Perfect for fans of Sliding Doors, Kasie West’s riveting novel Pivot Point follows a girl with the power to see her potential futures.
Addison Coleman’s life is one big “What if?” As a Searcher, a special type of clairvoyant, whenever Addie is faced with a choice, she is able to look into the future and see both outcomes. So when her parents tell her they are getting a divorce and she has to pick who she wants to live with, a Search has never been more important.
In one future Addie is living with her mom in the life she’s always known and is being pursued by the most popular guy in school. In the other she is the new girl in school, where she falls for a cute, quiet artist. Then Addie finds herself drawn into a murder investigation, and her fate takes a darker turn. With so much to lose in either future, Addie must decide which reality she’s willing to live through . . . and who she’s willing to live without.
I’m not sure what to classify Pivot Point as. There are neat paranormal aspects to it (such as memory erasure, clairvoyance, and telekinesis), but it reads like a contemporary novel – cute romance and all. Despite not fitting neatly into one genre, I can say one thing with absolute certainty: I really enjoyed reading it.
Pivot Point is told in an enthralling manner: after a certain point, each chapter alternates between Addie’s life in the Compound and Addie’s life outside, in the Norm world. At first it seemed as though this dual narrative was going to lead up to Addie choosing between one of two boys, so I was pleasantly surprised to discover that the narratives were subtly interconnected and culminated in an intense, heart-breaking finish. Thankfully, the romance was sweet, not exactly a love triangle, and didn’t overshadow the main conflict too much.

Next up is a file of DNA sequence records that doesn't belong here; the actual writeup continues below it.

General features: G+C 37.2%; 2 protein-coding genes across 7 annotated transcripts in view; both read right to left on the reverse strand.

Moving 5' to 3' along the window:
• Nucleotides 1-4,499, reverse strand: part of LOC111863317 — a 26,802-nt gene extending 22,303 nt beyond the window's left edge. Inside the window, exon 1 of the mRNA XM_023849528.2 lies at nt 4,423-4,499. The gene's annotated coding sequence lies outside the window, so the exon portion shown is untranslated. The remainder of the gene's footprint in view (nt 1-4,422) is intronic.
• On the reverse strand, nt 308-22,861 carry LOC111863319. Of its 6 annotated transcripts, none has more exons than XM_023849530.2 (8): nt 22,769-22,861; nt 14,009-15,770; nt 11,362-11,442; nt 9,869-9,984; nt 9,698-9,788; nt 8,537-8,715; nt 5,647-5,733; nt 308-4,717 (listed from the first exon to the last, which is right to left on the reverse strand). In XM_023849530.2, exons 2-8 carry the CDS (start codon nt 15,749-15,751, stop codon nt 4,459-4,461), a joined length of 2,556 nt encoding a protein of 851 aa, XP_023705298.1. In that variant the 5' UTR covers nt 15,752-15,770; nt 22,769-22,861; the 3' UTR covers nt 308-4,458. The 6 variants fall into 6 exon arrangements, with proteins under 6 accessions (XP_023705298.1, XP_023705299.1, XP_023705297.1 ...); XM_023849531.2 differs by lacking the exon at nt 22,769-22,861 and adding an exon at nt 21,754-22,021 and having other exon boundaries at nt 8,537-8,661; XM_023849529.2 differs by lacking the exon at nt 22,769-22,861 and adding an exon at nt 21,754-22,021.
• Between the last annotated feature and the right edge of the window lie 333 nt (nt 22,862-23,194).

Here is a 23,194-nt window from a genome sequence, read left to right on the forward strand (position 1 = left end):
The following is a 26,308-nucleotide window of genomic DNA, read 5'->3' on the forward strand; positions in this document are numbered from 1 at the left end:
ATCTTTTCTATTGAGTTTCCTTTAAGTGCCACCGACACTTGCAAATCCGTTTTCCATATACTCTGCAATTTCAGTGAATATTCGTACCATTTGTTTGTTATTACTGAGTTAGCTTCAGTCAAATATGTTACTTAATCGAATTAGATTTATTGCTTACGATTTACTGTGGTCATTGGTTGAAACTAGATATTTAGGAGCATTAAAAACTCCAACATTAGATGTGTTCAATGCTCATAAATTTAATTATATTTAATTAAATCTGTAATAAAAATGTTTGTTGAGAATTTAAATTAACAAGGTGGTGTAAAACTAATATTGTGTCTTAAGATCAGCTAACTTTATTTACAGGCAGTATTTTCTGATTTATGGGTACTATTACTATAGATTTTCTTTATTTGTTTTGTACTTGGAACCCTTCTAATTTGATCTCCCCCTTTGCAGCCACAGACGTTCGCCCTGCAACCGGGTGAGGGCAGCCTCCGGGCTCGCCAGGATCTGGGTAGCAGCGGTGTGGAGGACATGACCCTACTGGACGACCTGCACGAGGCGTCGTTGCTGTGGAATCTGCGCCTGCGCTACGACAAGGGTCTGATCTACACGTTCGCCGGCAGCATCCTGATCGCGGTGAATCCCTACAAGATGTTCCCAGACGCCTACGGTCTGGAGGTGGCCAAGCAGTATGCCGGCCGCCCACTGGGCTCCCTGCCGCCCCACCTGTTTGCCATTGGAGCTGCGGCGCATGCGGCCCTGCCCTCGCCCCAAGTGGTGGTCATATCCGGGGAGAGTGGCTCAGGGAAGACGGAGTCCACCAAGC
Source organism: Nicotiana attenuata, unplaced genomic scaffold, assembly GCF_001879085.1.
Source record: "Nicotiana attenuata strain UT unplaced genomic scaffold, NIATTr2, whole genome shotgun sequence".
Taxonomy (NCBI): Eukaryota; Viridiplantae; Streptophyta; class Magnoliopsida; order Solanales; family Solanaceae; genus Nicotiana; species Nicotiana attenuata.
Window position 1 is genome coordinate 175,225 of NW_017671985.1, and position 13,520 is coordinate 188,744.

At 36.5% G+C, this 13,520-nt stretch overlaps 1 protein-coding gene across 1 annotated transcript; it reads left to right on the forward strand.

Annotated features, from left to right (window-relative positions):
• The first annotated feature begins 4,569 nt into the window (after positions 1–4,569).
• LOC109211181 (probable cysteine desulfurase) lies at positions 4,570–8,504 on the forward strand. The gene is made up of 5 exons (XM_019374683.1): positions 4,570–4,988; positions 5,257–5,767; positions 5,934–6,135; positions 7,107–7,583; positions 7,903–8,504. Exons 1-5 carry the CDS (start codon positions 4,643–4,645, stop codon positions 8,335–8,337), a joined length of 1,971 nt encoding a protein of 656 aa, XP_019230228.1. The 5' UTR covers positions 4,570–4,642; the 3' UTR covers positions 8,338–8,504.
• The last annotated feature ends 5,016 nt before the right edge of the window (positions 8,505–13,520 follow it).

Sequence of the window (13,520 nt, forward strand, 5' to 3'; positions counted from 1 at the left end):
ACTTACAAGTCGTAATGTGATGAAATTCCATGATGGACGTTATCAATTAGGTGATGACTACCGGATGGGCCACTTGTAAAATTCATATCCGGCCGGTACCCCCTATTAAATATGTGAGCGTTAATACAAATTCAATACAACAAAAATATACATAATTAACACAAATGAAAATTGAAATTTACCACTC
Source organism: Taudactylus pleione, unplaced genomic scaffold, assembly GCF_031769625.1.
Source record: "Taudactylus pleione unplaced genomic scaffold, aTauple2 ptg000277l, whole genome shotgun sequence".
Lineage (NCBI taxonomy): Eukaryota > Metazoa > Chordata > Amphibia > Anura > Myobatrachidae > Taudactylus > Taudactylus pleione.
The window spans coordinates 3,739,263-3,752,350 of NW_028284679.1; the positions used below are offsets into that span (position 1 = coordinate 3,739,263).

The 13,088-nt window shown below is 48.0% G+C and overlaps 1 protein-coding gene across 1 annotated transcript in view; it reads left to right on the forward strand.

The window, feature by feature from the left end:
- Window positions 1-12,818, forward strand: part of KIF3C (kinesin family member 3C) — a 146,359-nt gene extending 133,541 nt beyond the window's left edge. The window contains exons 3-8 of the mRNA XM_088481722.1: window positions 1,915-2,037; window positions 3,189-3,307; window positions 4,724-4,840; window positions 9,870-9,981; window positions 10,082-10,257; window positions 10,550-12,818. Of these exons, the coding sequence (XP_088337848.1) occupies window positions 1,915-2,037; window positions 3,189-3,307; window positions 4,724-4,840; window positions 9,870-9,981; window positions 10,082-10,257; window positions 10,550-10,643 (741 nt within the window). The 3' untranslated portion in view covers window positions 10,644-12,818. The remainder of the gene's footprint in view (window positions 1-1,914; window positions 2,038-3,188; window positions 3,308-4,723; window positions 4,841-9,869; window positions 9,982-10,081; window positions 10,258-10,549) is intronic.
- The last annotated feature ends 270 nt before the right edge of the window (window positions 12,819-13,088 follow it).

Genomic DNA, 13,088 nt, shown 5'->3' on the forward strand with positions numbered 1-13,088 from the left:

Pivot Point is very much a character and relationship-driven novel, and as a result, the world-building is slightly lacking. I would have liked to know more about how the powers came about and the structure of the Compound, so hopefully that will be elaborated upon in the sequel.
Addie was a girl after my own heart: instead of going to parties, she would much rather read a book. She’s charming, witty, and easy to sympathize with, making her coming of age journey a lot of fun to read about. Addie’s most admirable trait, though, is her loyalty and fierce love for her family and friends – to the point where she is willing to sacrifice her future happiness for them.
The secondary characters were just as intriguing as Addie, and it was interesting to see how their relationships and motivations changed with each portion of the Search. I especially loved seeing how Laila and Addie grew even closer with the distance that separated them, and how different Addie’s relationships with Trevor and Duke were.
Overall, Pivot Point was a quick, fun read that caught my attention from the start. I can’t wait to see where Addie’s story goes from here!
[…] Pivot Point by Kasie West (review) Pivot Point was very character and relationship-driven, and the interconnecting point of views […]